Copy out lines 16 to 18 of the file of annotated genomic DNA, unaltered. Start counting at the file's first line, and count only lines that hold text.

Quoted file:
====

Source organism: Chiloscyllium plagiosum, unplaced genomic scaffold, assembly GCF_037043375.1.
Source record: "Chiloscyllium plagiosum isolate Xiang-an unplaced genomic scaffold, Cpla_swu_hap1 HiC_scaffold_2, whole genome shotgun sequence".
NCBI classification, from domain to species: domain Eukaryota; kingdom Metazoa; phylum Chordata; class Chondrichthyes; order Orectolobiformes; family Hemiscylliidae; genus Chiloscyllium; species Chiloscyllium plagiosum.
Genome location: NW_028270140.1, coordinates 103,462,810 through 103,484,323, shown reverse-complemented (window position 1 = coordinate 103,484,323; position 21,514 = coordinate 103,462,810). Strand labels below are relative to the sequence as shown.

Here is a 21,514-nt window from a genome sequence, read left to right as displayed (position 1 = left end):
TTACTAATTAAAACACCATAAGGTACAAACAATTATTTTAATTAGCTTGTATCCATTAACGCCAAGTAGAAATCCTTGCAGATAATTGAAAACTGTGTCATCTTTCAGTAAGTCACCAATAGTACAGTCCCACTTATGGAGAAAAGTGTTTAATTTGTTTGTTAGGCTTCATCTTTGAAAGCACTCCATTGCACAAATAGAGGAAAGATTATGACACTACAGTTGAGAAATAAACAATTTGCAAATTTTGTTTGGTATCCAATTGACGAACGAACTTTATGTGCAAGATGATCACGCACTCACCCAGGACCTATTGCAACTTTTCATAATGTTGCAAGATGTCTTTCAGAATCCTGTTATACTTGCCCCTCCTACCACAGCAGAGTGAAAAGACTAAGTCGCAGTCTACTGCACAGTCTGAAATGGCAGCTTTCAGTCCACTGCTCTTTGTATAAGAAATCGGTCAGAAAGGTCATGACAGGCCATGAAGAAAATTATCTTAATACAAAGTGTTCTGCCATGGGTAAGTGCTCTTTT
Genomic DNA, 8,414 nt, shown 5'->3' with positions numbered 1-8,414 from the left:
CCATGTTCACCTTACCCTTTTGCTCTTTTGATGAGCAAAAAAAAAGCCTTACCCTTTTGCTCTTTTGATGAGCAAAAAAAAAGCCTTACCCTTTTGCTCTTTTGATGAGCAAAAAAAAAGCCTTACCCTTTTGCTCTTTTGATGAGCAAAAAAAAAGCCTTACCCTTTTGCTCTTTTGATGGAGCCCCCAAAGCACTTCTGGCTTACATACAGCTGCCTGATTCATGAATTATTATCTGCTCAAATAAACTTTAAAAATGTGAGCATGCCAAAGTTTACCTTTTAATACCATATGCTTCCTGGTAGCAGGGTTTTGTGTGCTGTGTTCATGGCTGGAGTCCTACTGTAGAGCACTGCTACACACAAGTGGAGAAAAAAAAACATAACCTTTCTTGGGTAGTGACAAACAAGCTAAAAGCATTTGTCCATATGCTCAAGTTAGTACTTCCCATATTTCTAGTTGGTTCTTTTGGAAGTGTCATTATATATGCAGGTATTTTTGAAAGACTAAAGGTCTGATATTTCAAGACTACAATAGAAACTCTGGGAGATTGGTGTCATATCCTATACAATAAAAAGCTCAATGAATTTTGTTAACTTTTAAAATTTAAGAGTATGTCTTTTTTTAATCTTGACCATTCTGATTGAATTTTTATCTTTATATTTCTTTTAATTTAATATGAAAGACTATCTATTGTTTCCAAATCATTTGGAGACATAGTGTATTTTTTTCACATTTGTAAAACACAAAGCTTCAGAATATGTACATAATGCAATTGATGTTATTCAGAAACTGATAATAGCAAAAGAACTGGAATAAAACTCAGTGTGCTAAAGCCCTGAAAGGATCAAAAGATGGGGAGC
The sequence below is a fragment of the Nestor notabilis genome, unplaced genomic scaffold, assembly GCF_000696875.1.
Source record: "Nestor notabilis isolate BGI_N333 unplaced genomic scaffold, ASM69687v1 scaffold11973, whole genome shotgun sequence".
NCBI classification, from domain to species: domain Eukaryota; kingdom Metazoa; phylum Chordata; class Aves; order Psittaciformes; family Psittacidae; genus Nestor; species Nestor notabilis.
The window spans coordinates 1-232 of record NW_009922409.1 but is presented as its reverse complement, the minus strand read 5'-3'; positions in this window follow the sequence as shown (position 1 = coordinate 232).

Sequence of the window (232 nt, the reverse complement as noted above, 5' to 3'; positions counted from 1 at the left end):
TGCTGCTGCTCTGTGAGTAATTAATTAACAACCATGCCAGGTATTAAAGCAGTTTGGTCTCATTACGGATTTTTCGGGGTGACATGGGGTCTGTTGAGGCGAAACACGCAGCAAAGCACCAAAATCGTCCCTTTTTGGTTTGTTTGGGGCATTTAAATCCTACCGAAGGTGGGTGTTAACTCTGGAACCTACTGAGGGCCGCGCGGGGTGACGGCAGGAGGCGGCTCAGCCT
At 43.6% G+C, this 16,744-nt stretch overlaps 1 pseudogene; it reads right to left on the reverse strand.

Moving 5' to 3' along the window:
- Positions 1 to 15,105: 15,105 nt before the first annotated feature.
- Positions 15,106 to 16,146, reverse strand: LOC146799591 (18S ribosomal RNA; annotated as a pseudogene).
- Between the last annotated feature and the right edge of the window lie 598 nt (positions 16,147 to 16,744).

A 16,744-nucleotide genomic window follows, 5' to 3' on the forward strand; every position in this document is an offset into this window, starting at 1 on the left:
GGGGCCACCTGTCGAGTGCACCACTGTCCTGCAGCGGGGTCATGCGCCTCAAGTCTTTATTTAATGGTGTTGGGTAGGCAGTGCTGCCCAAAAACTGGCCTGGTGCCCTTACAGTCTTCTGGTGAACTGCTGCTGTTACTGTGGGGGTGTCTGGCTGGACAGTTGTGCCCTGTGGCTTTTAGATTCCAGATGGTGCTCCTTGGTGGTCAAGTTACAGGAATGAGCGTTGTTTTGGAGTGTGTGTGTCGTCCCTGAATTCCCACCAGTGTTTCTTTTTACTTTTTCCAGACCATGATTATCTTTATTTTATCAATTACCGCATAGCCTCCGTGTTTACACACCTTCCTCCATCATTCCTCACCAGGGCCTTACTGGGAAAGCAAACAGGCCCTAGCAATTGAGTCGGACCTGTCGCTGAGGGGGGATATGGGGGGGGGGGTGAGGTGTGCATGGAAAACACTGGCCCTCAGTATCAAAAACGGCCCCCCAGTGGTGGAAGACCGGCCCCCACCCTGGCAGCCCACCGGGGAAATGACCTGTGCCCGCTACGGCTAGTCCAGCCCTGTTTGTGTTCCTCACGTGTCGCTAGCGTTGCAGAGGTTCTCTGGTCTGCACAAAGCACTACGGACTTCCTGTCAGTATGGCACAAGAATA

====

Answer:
Moving 5' to 3' along the window:
- Positions 1 to 15,105: 15,105 nt before the first annotated feature.
- Positions 15,106 to 16,146, reverse strand: LOC146799591 (18S ribosomal RNA; annotated as a pseudogene).